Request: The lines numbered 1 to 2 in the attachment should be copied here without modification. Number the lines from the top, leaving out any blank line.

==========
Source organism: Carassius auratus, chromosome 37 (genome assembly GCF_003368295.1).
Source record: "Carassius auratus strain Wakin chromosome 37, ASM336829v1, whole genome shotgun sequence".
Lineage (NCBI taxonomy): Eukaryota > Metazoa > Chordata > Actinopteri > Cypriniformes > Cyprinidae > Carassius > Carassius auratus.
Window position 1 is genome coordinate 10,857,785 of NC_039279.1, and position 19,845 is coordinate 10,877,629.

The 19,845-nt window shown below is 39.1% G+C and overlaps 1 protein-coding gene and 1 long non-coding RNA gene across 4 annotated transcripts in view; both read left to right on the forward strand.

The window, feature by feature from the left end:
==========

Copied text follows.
Source organism: Carassius auratus, chromosome 37 (genome assembly GCF_003368295.1).
Source record: "Carassius auratus strain Wakin chromosome 37, ASM336829v1, whole genome shotgun sequence".